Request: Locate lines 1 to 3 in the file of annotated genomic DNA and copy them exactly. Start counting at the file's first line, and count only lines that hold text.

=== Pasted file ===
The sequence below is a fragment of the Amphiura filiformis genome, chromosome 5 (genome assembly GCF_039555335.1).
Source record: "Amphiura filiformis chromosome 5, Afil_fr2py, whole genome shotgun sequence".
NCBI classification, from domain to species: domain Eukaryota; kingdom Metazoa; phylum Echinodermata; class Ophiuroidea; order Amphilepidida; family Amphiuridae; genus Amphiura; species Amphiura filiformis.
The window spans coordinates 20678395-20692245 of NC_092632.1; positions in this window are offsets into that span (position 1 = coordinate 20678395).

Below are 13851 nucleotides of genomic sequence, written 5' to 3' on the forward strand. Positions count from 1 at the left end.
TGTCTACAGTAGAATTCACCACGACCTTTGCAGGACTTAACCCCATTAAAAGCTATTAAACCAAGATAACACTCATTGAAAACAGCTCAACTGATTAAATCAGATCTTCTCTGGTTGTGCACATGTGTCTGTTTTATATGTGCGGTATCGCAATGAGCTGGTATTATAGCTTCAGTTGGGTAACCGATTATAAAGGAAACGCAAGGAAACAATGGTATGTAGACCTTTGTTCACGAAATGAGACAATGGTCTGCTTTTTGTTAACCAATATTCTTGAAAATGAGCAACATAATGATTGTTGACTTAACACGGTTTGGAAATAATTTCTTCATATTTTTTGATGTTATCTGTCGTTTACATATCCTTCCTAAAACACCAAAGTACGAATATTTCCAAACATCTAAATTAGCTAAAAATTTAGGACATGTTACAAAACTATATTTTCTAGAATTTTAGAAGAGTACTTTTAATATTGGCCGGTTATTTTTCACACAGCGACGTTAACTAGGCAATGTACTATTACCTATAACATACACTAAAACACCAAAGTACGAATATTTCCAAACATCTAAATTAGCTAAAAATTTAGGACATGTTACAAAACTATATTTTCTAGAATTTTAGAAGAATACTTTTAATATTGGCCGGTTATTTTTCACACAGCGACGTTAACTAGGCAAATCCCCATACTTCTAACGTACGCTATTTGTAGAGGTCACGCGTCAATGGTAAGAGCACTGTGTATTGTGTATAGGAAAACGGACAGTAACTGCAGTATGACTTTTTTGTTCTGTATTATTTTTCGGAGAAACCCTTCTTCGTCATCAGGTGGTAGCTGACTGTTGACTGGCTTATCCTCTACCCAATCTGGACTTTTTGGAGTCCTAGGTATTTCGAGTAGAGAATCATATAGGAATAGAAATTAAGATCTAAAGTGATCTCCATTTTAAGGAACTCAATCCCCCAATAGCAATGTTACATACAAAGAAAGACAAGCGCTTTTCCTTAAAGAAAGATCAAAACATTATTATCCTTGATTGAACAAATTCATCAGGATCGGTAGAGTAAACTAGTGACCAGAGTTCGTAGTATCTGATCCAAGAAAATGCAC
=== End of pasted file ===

The sequence below is a fragment of the Amphiura filiformis genome, chromosome 5 (genome assembly GCF_039555335.1).
Source record: "Amphiura filiformis chromosome 5, Afil_fr2py, whole genome shotgun sequence".
NCBI classification, from domain to species: domain Eukaryota; kingdom Metazoa; phylum Echinodermata; class Ophiuroidea; order Amphilepidida; family Amphiuridae; genus Amphiura; species Amphiura filiformis.